Ghazal 18, Verse 6x


huu;N chiraa;Gaan-e havas juu;N kaa;Ga;z-e aatish-zadah
daa;G garm-e koshish-e iijaad-e daa;G-e taazah thaa

1) I am a lamp-display of desire/lust, like burnt/'fire-stricken' paper
2) the wound was eager/'hot' in the effort of invention/creation of a fresh wound


havas : 'Desire, lust, concupiscence, inordinate appetite; --ambition; --curiosity'. (Platts p1241)


iijaad : 'Creation, production; invention, contrivance'. (Platts p.112)


The meaning of chiraa;Gaan , the author of the [dictionary] ;Giyaa;s ul-lu;Gaat gives as 'a species of punishment in which holes were made here and there in the criminal's head, and a wick was placed in each and lighted'. It's possible that in the time of barbarism and ignorance such a punishment might have been used; this is a matter of historical research. In common usage, a chiraa;Gaan means for many lamps to be gathered together, as is done for Divali and Shab-e Barat and other celebrations. In this verse both meanings can apply.

He says, 'From head to foot I am becoming a lamp-display of the wounds of desire/lust, and my condition is like that of burnt paper in which one spark dies while another one arises'. (Every single wound is attempting to create a new wound.) First the poet has used for desire the metaphor of a wound, then he has supposed in the wound a glitter/gleam; thus for the way that after one longing is deferred, another one is created, he has given the simile of burnt paper-- in which after one spark dies, another one is created.

== Zamin, p. 52

Gyan Chand:

On a paper that has caught fire, here and there sparks glimmer. I too, at the hands of desire/lust, am burning from head to foot. If desire/lust or yearning is not fulfilled, then it leaves a burning, a writhing, a wound. These wounds are hot and illuminated like a lamp. After one unfulfilled longing a second one is born, and that becomes a longing and leaves behind a wound. In this way, through the abundance of wounds, a lamp-display keeps developing.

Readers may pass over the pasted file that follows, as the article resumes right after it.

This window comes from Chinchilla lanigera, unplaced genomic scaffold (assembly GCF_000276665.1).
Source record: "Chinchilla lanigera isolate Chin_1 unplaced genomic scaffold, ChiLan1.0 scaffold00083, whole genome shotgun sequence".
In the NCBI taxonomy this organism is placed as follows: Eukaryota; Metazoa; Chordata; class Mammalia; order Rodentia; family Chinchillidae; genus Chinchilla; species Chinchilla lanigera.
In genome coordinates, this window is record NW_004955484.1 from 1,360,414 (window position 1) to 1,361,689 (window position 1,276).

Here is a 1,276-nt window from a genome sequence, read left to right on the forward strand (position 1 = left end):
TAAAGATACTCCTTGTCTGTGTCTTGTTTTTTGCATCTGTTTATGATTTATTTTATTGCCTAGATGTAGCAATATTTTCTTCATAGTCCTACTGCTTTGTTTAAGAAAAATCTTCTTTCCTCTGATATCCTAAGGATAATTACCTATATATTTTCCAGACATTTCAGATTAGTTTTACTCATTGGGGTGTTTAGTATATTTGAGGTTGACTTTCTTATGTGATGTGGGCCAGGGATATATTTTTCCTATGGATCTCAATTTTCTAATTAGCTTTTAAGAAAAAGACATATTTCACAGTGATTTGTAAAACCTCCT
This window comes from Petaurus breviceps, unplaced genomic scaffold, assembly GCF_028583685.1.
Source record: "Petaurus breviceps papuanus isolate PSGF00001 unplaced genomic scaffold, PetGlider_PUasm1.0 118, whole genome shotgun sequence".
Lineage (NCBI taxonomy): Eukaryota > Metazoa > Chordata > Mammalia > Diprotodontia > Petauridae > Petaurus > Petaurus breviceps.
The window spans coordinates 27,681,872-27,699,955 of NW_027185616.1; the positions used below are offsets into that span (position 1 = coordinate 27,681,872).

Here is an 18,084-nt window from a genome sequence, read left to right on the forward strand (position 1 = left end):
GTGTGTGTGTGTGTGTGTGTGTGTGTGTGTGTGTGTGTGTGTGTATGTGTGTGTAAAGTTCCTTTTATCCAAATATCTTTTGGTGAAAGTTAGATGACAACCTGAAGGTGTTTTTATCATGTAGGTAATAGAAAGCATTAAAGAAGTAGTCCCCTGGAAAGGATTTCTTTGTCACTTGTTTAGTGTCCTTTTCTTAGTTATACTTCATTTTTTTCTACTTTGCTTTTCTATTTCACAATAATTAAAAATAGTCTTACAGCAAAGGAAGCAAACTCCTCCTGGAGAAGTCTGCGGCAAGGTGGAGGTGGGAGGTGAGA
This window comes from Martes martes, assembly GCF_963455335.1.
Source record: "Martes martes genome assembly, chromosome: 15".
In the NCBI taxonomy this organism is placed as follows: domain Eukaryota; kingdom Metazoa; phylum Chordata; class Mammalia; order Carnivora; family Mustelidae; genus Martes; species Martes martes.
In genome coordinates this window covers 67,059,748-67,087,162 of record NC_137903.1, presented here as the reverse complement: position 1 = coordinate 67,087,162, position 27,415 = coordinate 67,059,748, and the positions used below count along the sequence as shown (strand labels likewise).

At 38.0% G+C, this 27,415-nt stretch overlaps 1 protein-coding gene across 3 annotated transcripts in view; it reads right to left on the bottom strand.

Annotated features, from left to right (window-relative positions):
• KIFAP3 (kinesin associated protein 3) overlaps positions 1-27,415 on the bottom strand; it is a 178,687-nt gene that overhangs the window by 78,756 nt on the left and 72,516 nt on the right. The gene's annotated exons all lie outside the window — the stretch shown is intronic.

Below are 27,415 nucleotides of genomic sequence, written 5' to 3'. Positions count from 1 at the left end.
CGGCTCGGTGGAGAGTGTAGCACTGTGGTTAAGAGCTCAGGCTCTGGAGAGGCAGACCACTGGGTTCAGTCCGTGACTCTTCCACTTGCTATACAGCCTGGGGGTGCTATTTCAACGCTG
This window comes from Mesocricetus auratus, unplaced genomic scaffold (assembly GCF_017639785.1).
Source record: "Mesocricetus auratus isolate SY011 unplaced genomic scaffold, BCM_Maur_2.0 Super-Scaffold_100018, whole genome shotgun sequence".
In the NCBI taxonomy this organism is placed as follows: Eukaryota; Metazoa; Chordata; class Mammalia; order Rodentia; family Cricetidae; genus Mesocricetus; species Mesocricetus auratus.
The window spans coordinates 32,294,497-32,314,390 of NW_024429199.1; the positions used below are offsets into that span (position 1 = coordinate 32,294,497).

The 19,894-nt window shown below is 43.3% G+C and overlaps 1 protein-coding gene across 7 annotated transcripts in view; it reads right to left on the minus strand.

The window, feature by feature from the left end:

== Gyan Chand, p. 90



For background see S. R. Faruqi's choices. This verse is NOT one of his choices; mostly for completeness, I have added it myself. For more on Ghalib's unpublished verses, see the discussion in {4,8x}.

We're apparently meant to think of the way a piece of paper can be struck by flying embers, so that roundish burning holes open up wherever the embers land; the holes themselves have red, smoldering edges, and constantly widen themselves until the whole paper either crumples into ash or bursts into flame.

In the same way, each glowing, red-bordered, expanding wound of desire seems to be 'hot' or enthusiastic with a fervent eagerness to spread its influence around: it restlessly seeks to create or 'invent' new, 'fresh' wounds of desire.

The speaker is like this kind of 'burnt paper' full of smoldering holes-- thus he's also like a 'lamp-display', offering many individual points of fiery efflorescence. For more on chiraa;Gaa;N , see {5,5}. But of course the grammar gives us three entities-- the 'lamp-display', the 'burnt paper', and the 'wound'-- and forces us, as so often, to figure out for ourselves how exactly to connect them. What is a metaphor for what? Are we juxtaposing three separate situations, or two (or merely one) with metaphorical elaboration? The choice is ours to make.

To say that 'the wound was eager/hot in the attempt to invent a fresh wound' also feels like an insight into the nature of lust. The constant pursuit of novelty, the effort to invent and 'discover' ever-newer, ever more irresistible objects of (simple, direct, uncomplicated) desire, is surely what lies at the heart of lust. What 'heats up' the wound of lust is not really the thought of the beloved, but the desire to invent more such wounds. Such a desire-fire might be as suddenly destructive as the burning of a piece of paper-- but also as brilliantly beautiful as a light-show.